Holger Lutz Kern
Assistant ProfessorOffice: 541 Bellamy Building
Ph.D., Cornell University, 2008. Postdoctoral Associate, Yale University, 2008-2011. Assistant Professor of Political Science, University of South Carolina, 2011-2013.
My main research areas are comparative politics and quantitative methodology. In comparative politics, my research interests focus on the politics of authoritarian regimes, in particular transitions to democracy, anti-regime collective action, mass media, public opinion, and censorship. In quantitative methodology, I'm interested in research design and causal inference in field experiments and observational studies.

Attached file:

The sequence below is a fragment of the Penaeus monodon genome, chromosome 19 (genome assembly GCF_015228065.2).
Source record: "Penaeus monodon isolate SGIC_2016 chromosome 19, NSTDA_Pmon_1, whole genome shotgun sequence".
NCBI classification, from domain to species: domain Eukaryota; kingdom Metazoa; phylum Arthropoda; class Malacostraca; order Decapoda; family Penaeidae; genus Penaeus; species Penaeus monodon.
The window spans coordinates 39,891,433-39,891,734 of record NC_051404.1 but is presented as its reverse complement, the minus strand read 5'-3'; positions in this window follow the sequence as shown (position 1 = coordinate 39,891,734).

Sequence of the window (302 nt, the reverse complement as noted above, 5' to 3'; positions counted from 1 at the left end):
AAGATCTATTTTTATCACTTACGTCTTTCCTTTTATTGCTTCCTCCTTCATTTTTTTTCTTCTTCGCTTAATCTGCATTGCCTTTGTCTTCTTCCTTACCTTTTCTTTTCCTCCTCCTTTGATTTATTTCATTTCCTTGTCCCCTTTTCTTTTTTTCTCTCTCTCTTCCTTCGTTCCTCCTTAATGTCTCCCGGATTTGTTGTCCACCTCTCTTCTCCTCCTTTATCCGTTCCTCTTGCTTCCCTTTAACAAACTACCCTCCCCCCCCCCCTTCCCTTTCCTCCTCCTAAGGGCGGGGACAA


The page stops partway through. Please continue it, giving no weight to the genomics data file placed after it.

My current research (most of it joint work with various co-authors) investigates ways to generalize experimental impact estimates to target samples and the use of double sampling designs in combination with worst case bounds to address nonignorable missing outcome data in randomized experiments. Substantively, I work on protest diffusion and media effects during the 1953 uprising in East Germany. I also conduct field experiments to study political repression, private censorship, and information control in Russia. My past research includes work on the effects of West German television on regime legitimacy and collective action in East Germany, voting behavior in Germany and Great Britain, the specification of regression-discontinuity designs, efficient estimators for field experiments with non-compliance, and treatment effect heterogeneity in randomized experiments.
Introduction to Comparative Politics
Methods III Maximum Likelihood Estimation